In Boliva, the solution was Quinoa. As the popularity of the grain has grown in recent years, many farmers were losing not only their land to big corporations, but also much of their cultural heritage. What could Jean-Francois and Alexandre also do with grain in a fair and revitalizing way? You guessed it, ship it back to their stills in Cognac and make arguably the most popular spirit, vodka.
They work directly with co-op farmers in a new supply chain: farmer to producer. This seems obvious, but the normal reality is a myriad of middle men. We have all heard of Fair Trade coffee and tea, now let's put spirits in the mix. FAIR. is Fair Trade certified, fair wages and fair pricing directly to farmers.
Beside the vodka, they source coffee from Mexico, resulting in a concentrated, vicious coffee liqueur called FAIR. Café. Thousands of miles away, the Himalayan mountain elevation provides the Goji berry from Tibet- and a terrifically mixable FAIR. Goji liqueur- bittersweet and tart.
FAIR.'s local ambassador is Martin Dupont, who kindly sat down with me yesterday and gave me a thorough overview of the company. Like the founders, he left a desk job in Paris and added to his international background by spending a year in Buenos Aires. Martin emphasizes that they have tried to be "doers not talkers," with supreme focus on the three products on the market.
"FAIR. is not an airport brand, we are savoir faire and terroir."
Very French, and very fair.
Look for FAIR. cocktails next time you're out; Martin tirelessly helped by highlighting some top bartenders and what they're doing with FAIR. around town. To Martin, Jean-Francois, and Alexandre- Santé!
Espionage by Kevin Martin, Eastern Standard
FAIR. Quinoa Vodka 1.75oz, Yellow Chartreuse .75oz, Amaro montenegro .5 oz,
Cynar .5 oz, orange and lemon zest
Bizou by Bill Codman, Minibar
FAIR. Goji berry liquor 1oz, Passion fruit juice 1oz, Aperol .5oz, Champagne float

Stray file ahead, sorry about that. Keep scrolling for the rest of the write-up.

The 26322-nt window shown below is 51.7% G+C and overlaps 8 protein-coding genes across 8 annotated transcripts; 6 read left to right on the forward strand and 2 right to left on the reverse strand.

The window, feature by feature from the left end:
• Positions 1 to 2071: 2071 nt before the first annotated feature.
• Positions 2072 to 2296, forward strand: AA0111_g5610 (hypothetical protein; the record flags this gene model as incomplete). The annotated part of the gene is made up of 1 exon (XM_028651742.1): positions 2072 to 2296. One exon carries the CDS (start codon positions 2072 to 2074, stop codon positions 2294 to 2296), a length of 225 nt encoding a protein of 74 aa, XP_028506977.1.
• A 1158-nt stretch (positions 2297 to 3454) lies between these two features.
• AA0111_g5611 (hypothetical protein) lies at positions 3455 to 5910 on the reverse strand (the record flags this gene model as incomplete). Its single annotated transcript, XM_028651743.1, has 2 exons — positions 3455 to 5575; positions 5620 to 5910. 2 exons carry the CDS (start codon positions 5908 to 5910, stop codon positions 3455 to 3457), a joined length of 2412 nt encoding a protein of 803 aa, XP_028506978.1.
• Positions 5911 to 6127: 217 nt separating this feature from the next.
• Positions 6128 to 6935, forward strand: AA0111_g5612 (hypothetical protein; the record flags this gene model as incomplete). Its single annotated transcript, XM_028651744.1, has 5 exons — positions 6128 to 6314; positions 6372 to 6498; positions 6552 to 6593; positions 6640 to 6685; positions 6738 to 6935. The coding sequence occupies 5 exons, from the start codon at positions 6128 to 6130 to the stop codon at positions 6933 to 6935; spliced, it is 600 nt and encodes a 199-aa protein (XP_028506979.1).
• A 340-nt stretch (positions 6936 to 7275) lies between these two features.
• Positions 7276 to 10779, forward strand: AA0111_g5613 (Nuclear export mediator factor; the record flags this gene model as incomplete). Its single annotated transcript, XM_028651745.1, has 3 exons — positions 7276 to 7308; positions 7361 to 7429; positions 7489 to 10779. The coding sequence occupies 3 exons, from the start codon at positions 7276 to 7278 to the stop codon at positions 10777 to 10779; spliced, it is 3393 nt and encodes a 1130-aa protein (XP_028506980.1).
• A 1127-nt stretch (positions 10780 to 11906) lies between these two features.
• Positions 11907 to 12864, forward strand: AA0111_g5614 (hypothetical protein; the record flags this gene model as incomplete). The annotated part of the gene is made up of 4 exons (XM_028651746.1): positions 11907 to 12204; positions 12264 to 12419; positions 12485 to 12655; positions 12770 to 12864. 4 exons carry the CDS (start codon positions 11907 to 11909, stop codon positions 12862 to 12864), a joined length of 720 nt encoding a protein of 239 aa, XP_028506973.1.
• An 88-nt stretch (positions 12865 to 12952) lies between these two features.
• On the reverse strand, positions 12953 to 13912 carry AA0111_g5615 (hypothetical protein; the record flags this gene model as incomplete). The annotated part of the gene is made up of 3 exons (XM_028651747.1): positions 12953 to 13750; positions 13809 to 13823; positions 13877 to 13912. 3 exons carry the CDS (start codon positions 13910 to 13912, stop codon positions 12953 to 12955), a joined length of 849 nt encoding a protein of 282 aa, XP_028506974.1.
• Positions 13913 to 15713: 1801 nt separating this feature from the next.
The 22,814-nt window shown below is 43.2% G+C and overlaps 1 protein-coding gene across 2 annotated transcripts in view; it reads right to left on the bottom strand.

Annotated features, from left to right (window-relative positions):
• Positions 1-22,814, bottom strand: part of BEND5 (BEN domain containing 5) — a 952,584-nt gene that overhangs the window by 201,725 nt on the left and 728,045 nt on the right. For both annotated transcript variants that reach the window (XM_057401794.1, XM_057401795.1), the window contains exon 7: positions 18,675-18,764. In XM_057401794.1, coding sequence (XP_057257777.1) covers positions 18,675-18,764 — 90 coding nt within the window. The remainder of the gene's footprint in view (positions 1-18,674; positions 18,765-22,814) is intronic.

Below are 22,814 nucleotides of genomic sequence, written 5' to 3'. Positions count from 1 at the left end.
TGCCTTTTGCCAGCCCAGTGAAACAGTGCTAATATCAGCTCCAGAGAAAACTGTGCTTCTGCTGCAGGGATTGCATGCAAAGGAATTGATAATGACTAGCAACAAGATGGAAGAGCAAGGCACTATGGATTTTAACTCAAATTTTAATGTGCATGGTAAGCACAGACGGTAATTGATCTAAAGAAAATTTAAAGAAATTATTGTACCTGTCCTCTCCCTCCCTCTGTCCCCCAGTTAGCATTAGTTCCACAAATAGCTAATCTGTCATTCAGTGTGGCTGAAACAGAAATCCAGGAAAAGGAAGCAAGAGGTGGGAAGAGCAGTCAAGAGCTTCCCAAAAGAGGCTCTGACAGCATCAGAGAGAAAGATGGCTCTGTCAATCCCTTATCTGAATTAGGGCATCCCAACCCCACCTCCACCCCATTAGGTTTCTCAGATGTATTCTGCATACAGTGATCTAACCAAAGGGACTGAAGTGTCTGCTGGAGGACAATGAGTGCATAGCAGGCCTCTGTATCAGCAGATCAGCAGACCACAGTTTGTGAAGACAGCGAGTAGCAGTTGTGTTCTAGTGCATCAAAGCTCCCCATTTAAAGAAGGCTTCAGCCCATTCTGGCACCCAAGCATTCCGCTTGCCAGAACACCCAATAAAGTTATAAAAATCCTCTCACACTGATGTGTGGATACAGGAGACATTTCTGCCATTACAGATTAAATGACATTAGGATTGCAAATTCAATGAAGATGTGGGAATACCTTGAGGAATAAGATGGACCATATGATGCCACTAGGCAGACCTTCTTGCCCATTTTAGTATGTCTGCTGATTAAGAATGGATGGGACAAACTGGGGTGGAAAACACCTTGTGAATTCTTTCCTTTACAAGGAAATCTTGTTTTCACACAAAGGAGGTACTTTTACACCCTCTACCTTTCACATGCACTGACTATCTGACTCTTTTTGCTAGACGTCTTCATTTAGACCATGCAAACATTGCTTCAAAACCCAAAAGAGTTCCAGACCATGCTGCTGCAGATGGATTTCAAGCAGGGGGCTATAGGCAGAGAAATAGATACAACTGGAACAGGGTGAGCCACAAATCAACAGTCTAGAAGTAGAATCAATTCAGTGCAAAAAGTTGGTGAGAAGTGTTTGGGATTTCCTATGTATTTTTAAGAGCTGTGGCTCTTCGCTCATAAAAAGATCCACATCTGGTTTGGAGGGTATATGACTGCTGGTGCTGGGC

Fair Play by Mike Batliner, Petit Robert Central
Bulliet Rye 2 oz, Fernet Branca 1 oz, FAIR. Café liquor 1 oz, orange bitters
Fair Shake by Meagan Taylor, Christopher's
FAIR. Quinoa Vodka 2 oz, Ginger liqueur .5 oz, lemon juice .5 oz,
house-made honey-clove syrup .5 oz
Today’s cocktail culture consistently revolves around the turn of the century and earlier, right up to prohibition. True, cocktails were not as spectacular after repeal, but in the later 30’s just before the war one could not find a party without Gin Martinis flowing, and what better to pour them from a beautiful, gleaming shaker? Machine-age design was at its peak before World War II (during materials were all used for the war effort), and the shinier and sleeker the better. Everyone at a party was drinking the same thing, so making a large batch made sense both for ease and display. Watch a Thin Man movie sometime to get the idea.
My favorite company is Chase Brass and Copper Co. founded in 1876 in Waterbury, CT and still to this day makes brass rods in Ohio. Its heyday was pre-war when famed architects like Frank Llyod Wright were commissioned to make home design pieces, and of course the cocktail shakers were the most iconic.
The best part is while some of the rare pieces get expensive, you can still get good examples at flea markets, antique shops, Ebay, and Etsy without breaking the bank. Be sure to look for the Centuar archer symbol on the bottom of each piece to know it’s the real deal.